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Terrorism prevention institute gets shot in the arm

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One of the reasons the Department of Homeland Security decided to have the after-action conference at MIPT is because of what happened there back in 1995. One of the reasons the Department of Homeland Security decided to have the after-action conference at MIPT is because of what happened there back in 1995.
MIPT officials said they're not exactly sure when they'll get started with their new training program. MIPT officials said they're not exactly sure when they'll get started with their new training program.
MIPT officials said they have an agreement in principle with FEMA, but haven't actually signed anything yet. MIPT officials said they have an agreement in principle with FEMA, but haven't actually signed anything yet.

By Alex Cameron, NEWS 9

Oklahoma City's Memorial Institute for the Prevention of Terrorism is getting a critical shot in the arm giving it new life and a new program emphasis. An important national conference at MIPT on Thursday reflected that change.

Last October, the Department of Homeland Security conducted a full-scale simulation of a terrorist attack called TOPOFF 4 in Oregon, Arizona and Guam. The exercise tested the response of law enforcement and first responders to the simulated detonations of radioactive, dirty bombs.

On Thursday, close to 100 public safety officials from all over the country converged on MIPT to discuss what they learned from the exercise.

"We're trying to get the word out as far and wide as we can," Homeland Security Deputy Administrator Dennis Schrader said.

Schrader said one of the reasons they decided to have the after-action conference at MIPT is because of what happened there back in 1995.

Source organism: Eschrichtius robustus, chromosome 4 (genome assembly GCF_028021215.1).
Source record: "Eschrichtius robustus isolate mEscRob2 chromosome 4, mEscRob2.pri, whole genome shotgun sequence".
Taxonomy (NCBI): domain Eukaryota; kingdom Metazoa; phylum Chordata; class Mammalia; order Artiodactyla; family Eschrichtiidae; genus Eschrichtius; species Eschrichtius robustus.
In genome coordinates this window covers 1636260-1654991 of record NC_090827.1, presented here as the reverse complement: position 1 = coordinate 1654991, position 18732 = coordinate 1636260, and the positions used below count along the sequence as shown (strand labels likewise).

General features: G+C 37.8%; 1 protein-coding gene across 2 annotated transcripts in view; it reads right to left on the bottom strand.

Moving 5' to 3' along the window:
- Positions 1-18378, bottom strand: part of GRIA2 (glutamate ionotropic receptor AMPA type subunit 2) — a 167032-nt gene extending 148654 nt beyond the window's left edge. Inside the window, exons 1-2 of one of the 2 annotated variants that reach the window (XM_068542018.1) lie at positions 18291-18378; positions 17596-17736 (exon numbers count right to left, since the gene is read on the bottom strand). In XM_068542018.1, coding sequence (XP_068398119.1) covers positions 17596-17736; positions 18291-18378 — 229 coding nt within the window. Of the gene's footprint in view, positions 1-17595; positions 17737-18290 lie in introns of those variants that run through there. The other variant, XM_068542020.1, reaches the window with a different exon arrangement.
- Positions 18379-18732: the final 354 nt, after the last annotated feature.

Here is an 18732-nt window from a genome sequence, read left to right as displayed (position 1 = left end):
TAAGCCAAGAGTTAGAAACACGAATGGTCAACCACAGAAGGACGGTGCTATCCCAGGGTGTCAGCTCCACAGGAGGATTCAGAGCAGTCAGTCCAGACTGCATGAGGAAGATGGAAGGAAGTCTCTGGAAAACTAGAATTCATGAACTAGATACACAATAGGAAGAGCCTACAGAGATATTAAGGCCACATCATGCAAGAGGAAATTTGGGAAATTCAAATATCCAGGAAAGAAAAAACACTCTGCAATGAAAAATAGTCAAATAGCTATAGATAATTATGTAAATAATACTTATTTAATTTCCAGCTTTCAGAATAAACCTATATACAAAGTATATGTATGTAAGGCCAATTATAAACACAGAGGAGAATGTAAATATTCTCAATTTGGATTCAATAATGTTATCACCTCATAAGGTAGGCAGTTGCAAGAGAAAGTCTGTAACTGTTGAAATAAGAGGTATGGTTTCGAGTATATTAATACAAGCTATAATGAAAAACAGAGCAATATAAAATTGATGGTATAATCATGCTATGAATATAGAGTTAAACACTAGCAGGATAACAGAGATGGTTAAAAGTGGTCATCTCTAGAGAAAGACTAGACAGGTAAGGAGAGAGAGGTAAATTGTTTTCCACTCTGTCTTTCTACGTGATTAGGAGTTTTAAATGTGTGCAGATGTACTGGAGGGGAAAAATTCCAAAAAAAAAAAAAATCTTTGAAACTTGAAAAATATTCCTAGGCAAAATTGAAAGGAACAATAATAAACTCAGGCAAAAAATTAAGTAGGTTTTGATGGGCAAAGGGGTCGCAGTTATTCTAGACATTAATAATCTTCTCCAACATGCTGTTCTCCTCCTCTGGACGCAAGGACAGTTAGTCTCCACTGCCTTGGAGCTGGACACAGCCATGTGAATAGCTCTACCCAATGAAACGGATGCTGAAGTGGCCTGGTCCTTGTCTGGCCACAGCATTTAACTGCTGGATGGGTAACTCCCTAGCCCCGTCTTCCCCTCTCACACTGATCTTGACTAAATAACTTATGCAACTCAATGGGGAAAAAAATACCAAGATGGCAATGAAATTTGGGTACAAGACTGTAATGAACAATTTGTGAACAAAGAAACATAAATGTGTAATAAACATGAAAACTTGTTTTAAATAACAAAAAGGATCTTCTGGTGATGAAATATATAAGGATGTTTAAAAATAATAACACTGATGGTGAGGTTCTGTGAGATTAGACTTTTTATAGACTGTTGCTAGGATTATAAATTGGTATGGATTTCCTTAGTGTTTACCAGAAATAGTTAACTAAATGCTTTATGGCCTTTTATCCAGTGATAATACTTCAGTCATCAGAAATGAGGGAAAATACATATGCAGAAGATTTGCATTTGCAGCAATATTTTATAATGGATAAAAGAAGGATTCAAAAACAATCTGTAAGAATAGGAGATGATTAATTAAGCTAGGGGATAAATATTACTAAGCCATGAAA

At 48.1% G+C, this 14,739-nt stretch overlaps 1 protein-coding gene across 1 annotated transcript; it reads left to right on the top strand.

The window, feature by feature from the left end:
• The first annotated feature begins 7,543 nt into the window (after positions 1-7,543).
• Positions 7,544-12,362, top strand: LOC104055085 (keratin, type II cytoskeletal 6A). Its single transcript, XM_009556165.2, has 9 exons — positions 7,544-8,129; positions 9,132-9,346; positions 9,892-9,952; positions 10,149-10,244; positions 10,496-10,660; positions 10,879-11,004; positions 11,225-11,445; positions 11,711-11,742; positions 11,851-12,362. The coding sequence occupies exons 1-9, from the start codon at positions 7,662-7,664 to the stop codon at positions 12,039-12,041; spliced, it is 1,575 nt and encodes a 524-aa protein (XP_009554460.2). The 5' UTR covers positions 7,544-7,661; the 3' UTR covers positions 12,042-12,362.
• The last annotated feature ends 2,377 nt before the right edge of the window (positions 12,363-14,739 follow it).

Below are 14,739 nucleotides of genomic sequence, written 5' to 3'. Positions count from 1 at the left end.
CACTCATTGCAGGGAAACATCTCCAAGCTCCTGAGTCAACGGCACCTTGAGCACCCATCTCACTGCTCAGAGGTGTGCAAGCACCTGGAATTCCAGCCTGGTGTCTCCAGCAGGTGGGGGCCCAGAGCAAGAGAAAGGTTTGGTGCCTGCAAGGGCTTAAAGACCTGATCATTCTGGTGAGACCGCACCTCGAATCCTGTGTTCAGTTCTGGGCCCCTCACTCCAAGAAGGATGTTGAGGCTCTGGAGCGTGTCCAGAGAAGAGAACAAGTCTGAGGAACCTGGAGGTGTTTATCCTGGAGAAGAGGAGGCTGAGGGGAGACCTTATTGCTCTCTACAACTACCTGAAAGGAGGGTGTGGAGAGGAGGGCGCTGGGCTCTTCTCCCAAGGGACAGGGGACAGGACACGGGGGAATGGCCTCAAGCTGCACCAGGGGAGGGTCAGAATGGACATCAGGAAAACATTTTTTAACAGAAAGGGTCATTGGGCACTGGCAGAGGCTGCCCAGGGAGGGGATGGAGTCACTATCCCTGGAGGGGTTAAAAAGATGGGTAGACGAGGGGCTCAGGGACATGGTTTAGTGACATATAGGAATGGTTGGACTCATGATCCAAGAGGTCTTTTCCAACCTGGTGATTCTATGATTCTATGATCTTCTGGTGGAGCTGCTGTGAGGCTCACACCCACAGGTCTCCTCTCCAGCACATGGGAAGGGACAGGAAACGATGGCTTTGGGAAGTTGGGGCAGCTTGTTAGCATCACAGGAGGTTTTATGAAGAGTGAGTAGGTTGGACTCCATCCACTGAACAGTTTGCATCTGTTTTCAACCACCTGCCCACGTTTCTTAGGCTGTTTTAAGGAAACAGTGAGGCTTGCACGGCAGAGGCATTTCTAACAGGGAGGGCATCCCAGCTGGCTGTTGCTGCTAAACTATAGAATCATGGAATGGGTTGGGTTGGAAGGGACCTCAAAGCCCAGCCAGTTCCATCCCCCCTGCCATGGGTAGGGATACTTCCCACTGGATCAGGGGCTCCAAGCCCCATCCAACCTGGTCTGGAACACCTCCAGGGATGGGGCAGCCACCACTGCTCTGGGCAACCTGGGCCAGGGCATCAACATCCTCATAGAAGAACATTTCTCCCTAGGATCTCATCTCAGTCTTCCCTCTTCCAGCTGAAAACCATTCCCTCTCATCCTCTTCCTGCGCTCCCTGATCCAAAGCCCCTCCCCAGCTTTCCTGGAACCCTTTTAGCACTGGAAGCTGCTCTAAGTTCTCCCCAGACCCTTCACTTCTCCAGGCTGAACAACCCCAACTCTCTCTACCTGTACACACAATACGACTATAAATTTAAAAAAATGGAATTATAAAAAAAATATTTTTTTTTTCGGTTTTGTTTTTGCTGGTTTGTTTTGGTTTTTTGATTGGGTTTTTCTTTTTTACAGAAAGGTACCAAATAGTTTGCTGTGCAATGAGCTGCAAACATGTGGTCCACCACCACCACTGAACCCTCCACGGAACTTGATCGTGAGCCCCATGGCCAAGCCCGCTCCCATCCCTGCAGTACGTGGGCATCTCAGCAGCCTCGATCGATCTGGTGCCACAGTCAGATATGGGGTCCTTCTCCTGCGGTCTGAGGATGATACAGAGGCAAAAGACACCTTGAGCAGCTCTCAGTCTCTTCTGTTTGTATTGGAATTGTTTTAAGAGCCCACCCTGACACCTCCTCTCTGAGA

"We want to make sure that people remember why we're in this business and it has an impact in terms of sending a message," Schrader said.

Another reason the conference was held at MIPT is because of its soon-to-be new role as a training venue for Department of Homeland Security and FEMA. MIPT Executive Director Don Hamilton said it'll be doing critical work in the War on Terror -- providing intelligence training to analysts and first responders.

"We're not going to prevent terrorism and drive back the terrorists with more guns, stronger gates, armor plate; all that stuff's useful, but we've got to outthink them," Hamilton said.

It's been suggested that almost 13 years after the bombing, MIPT had reached a crossroads, lacking a clear mission. Hamilton doesn't quite see it that way, but does agree that their new mission gives them renewed viability.

Hamilton said they jumped at the opportunity to be part of FEMA's new hub and spoke system for training.

"Right now they have a training facility in Emmitsburg, Md. on the East Coast," Hamilton said. "They have a nice arrangement with the Naval Post-Graduate School in California, and they envision us, a vision we're happy to comply with, becoming the Mid-American hub."

Hamilton said it's a great opportunity for MIPT and a great opportunity for the hundreds who will get their training here each year.

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